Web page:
The old-time wrestlers tended to know how to cover their butts in the case of such mistakes and often called their matches in the ring as they were happening without all this laid out scripting and spot for spot stuff that goes on nowadays. These old pros actually used and manipulated the crowd to their ends and the crowds back then ate it up.

They did know how to work a match and work the crowd.

I miss the old smoke-filled arenas atmosphere with the little old ladies who cried foul whenever the heel would cheat and often would get visually upset with said heel. I miss the cries from the audience for blood, violence and mayhem with at least a portion of said audience fooled by the exhibition going on in front of them.

At least the fans were able to suspend their beliefs in "reality" for a brief time through the talent of those in the ring.
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Scott
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« Reply #10 on: April 04, 2007, 09:37:07 PM »

I used to be a big Wrestling fan back when I was a kid.  I briefly came back to it in the late 90's/early 00's, when the cruiserweights of WCW caught my eye, primarily.  I briefly watched the WWF then as well, but they were more about selling T-shirts with catch-phrases all over them then wrestling.  Unfortunately, WCW was plagued by old men hogging the spotlight, the company was absorbed by the competition, catch-phrases eventually won out over talent, and I haven't watched any Pro Wrestling since. 

The "Monday Night Wars" between WCW and WWF were great during the late 90's with Steve Austin, Mick Foley, NWO, and many more.
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« Reply #11 on: April 17, 2007, 12:21:19 AM »

Wrestling fans? good listen to this ... In an interview with CBS Sportsline, Brock Lesnar says he would be willing to fight former pro wrestling colleague Kurt Angle. thats fight as in MMA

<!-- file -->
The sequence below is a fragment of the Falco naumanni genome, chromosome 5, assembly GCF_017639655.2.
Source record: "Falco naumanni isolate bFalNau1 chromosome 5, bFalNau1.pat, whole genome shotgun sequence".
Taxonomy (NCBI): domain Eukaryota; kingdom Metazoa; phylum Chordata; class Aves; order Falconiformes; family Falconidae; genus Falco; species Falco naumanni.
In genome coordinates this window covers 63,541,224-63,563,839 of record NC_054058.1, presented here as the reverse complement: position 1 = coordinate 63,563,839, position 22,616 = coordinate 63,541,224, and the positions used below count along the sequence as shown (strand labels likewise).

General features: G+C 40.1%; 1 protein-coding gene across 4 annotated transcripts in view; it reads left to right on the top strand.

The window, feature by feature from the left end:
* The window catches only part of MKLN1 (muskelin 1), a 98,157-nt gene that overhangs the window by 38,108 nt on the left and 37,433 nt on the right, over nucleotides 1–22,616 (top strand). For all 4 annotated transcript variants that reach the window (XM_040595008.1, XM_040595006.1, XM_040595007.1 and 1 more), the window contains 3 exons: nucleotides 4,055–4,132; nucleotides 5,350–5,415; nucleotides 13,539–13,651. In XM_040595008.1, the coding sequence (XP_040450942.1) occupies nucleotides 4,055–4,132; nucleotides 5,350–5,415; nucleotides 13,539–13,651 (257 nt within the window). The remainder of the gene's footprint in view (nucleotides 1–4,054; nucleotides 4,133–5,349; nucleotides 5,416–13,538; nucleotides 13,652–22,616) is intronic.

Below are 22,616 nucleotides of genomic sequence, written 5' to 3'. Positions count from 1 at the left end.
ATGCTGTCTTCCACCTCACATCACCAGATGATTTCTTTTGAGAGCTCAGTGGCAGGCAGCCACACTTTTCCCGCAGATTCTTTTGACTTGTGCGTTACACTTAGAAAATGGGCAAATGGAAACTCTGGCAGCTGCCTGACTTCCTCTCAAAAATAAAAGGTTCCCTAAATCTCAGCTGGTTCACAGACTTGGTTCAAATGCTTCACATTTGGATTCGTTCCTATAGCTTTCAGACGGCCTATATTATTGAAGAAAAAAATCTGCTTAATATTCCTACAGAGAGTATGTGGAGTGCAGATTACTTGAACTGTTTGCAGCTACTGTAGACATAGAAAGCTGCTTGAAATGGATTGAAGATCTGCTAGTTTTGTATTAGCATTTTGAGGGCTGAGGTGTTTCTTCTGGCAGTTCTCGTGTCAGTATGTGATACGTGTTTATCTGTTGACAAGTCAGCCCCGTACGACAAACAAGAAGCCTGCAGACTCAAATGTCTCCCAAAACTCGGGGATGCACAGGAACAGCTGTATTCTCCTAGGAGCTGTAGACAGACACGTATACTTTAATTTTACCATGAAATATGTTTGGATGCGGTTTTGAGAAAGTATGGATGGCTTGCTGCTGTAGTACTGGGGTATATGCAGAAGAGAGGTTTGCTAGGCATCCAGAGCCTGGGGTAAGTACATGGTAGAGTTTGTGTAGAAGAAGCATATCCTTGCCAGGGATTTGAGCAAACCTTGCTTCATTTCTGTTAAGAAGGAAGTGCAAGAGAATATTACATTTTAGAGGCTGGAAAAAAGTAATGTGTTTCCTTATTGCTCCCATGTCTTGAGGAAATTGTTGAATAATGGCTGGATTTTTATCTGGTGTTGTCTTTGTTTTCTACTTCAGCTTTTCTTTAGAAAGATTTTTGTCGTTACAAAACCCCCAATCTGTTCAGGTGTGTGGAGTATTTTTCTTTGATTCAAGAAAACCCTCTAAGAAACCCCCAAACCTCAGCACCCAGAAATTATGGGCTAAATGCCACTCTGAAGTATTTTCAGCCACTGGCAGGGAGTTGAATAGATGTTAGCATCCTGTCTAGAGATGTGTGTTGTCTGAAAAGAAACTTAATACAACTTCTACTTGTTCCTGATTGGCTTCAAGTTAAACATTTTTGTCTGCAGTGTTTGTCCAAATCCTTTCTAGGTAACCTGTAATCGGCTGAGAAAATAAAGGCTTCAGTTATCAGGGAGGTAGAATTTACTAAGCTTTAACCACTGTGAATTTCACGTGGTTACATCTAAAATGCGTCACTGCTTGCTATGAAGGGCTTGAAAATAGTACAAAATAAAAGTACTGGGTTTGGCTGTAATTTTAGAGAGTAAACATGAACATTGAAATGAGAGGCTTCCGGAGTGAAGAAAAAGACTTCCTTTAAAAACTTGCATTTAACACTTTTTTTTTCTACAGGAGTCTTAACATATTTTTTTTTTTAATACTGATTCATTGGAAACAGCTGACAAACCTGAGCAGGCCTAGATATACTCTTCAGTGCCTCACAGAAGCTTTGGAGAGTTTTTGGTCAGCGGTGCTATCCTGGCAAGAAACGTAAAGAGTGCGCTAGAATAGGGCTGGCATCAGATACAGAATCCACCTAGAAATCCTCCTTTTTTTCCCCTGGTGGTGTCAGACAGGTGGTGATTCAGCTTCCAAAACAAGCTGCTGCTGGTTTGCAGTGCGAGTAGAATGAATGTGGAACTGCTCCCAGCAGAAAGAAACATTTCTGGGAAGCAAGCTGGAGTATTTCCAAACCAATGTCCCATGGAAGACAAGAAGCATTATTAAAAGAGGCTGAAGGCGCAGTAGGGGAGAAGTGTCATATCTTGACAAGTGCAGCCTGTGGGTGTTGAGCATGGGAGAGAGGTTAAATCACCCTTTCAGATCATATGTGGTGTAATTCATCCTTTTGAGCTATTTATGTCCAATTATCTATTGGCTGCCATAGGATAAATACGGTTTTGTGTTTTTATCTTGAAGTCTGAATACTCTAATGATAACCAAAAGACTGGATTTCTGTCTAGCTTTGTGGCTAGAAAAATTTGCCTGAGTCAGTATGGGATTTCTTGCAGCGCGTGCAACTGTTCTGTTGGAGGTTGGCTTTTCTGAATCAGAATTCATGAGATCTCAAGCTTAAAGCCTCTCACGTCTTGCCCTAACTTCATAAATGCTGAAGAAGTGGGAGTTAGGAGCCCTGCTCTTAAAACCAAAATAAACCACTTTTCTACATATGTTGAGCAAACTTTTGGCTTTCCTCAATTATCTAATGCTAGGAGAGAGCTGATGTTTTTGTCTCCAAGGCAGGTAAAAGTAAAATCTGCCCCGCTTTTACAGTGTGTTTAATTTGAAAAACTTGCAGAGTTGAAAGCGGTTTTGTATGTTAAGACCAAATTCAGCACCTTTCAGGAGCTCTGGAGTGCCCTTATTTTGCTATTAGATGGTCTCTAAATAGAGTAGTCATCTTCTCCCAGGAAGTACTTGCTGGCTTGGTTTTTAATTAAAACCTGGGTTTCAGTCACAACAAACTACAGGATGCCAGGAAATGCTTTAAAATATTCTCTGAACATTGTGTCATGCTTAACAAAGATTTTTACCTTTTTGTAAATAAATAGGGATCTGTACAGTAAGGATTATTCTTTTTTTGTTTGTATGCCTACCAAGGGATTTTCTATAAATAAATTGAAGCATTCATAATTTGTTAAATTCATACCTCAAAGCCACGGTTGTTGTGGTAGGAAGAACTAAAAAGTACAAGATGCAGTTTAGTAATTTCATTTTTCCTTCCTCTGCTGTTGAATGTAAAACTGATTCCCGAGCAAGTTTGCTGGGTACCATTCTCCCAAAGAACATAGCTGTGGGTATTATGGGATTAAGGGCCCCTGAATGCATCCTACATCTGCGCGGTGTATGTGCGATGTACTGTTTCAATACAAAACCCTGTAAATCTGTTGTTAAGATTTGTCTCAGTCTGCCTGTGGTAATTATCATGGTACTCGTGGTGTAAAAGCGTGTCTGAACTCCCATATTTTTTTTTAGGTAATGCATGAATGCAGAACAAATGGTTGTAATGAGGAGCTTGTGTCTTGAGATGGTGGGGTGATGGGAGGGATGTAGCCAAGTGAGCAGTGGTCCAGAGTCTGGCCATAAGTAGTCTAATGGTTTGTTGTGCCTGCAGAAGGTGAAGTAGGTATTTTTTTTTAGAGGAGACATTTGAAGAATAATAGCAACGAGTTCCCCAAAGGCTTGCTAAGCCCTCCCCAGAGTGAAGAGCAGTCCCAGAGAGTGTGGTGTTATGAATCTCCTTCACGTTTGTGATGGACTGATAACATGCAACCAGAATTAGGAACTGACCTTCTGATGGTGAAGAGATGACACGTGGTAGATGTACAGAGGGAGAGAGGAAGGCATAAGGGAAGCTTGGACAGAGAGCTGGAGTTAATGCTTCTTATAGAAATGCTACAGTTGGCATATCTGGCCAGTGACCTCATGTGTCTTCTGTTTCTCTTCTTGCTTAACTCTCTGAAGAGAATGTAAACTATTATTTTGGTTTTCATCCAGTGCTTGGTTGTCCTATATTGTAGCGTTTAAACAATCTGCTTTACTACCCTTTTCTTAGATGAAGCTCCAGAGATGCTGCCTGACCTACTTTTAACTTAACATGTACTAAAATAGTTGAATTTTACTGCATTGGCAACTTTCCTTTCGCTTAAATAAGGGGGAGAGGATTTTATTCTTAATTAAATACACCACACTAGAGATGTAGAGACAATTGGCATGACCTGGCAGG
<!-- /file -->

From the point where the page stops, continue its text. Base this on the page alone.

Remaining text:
"If somebody wants to set it up, I'm all for it," confirms Lesnar, who makes his MMA debut on June 2 against Hong-Man Choi.

I cant wait to see him fight in MMA.
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Scott
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« Reply #12 on: April 17, 2007, 01:33:47 PM »

That would be very interesting.
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« Reply #13 on: April 17, 2007, 02:30:47 PM »

Wrestling fans? good listen to this ... In an interview with CBS Sportsline, Brock Lesnar says he would be willing to fight former pro wrestling colleague Kurt Angle. thats fight as in MMA

"If somebody wants to set it up, I'm all for it," confirms Lesnar, who makes his MMA debut on June 2 against Hong-Man Choi.

I cant wait to see him fight in MMA.


It would be interesting, but TNA (Angle's current place of employment) won't allow him to fight with MMA. Plus, considering that Angle has broken his neck numerous times and is in nowhere near top shape, an MMA style fight could conceivably kill him. In TNA, he can work around his limitations; in a "real" fight, that wouldn't be possible. Angle has wanted to fight in MMA for a while, but it wouldn't be in his best interests to do so.
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Scott
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« Reply #14 on: April 17, 2007, 05:15:07 PM »

I didn't know Kurt Angle had neck injuries. He should probably even stop wrestling altogether.